Stucky, Stew and Stout kick off Pub Series at Garth Newel


I have to admit I didn’t really know who Steven Stucky was, but the name of the first concert in the Garth Newel Winter Pub Series drew me to learn more. “Stucky, Stew, and Stout” seems like a wonderful combination, and I as read a little about this musician, I understand exactly why the artistic team at Garth Newel is featuring his work in this pay-what-you-will performance.

He was born in Hutchison, Kansas in 1949, and died in Ithaca, New York in early 2016 at the age of 66.. Steven Stucky went to Baylor University in Texas, and received his doctorate of Musical Arts in composition from Cornell University where he then taught for thirty-four years. He retired and then became a teacher again at the Julliard School. During his lifetime the works he composed were performed in too many symphony orchestras too list here, and the two- where he was a long-term composer in residence- were the Aspen Music Festival and School, and the Los Angeles Philharmonic for over twenty years. His works covered orchestral, band, solo, chamber, vocal and choral music. Stucky received countless commissions, honors, and fellowships including a 2005 Pulitzer Prize for his Second Concerto for Orchestra.

Not only did Stucky leave a legacy of extraordinary musical compositions, he also wrote and spoke extensively on modern classical music helping to understand it better, for those of us who know nothing. In an address he gave at the Florida State New Music Festival over twenty years ago he described how few twentieth-century composers can really be considered contemporary. The last part of the twentieth century apparently has a far different sound than old faithfuls, Strauss, Copeland, Prokofiev and Rachmaninov. Stucky said at a pre-concert discussion, regarding his NEW music, he once got asked by an audience member, “Why are you doing this to me?”        Then he offered five tips for listening to unfamiliar new music, which seem to me to apply to all genres, styles of art, fashion, maybe even food? that we take in all the time. Those tips are: 1. Don’t expect the wrong things. 2. Be prepared for discontinuity. 3. Don’t try too hard to “understand”. 4. Expect new instruments, new sounds and influences from other cultures, and 5. Give yourself permission to dislike what you hear.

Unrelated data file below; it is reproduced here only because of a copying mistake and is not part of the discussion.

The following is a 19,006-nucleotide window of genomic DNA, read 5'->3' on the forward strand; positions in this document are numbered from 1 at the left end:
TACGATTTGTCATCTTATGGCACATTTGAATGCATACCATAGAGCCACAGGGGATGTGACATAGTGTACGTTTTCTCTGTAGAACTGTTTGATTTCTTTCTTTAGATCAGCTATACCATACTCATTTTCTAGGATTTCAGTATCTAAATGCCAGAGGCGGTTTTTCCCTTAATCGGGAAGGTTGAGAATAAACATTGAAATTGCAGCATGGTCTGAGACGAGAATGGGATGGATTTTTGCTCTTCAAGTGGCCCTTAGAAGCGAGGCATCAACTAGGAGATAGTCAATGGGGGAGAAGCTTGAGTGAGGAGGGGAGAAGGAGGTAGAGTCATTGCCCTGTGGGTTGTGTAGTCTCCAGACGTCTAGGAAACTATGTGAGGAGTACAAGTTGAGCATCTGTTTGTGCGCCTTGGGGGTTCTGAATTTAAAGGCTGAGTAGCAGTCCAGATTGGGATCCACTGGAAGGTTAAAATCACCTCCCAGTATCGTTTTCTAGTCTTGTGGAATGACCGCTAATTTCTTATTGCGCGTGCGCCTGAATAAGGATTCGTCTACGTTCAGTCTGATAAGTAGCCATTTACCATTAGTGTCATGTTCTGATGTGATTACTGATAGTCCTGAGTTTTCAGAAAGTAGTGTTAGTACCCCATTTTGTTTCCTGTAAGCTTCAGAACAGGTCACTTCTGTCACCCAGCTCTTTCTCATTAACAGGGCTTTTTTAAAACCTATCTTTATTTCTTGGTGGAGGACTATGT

Stucky composed the music for an opera called “The Classical Style” which humorously presents the composers Mozart, Hayden and Beethoven returning to life to lobby for their own relevance to the author of a definitive work on classical music. Here, Mozart sings about the release of the very popular movie Amadeus, and about how even in the afterlife, he deserves the film rights.

(Insert Music)

The music by Steven Stucky to be played at Garth Newel Music Center on Saturday evening, January 28th is a piano quartet from 2005. You will also hear Departure by Paolo Boggio, Ukelele Serenade by Aaron Copeland and Dream Rags by William Albright. Happy Hour starts a 6:00 and the concert begins at 6:30. The concert is pay-what-you-will, and no reservations are needed. For more information please call 839- 5018, or toll free 877-558-1689, or visit


Story By

Bonnie Ralston

Bonnie Ralston is the Assistant Station Coordinator at WVLS and a Highland County news reporter. She began volunteering at Allegheny Mountain Radio in the fall of 2005. In 2006 she became an AMR employee and worked in Bath County for eight years as the WCHG Station Coordinator and then as the news reporter there. She began working in radio while in college and has stayed connected to radio, in one way or another, for more than thirty years. She grew up in Staunton, Virginia, while spending a lot of time on her family’s farm in Deerfield, Virginia. She enjoys spending time outside, watching old TV shows and movies and tending to her chickens.

Current Weather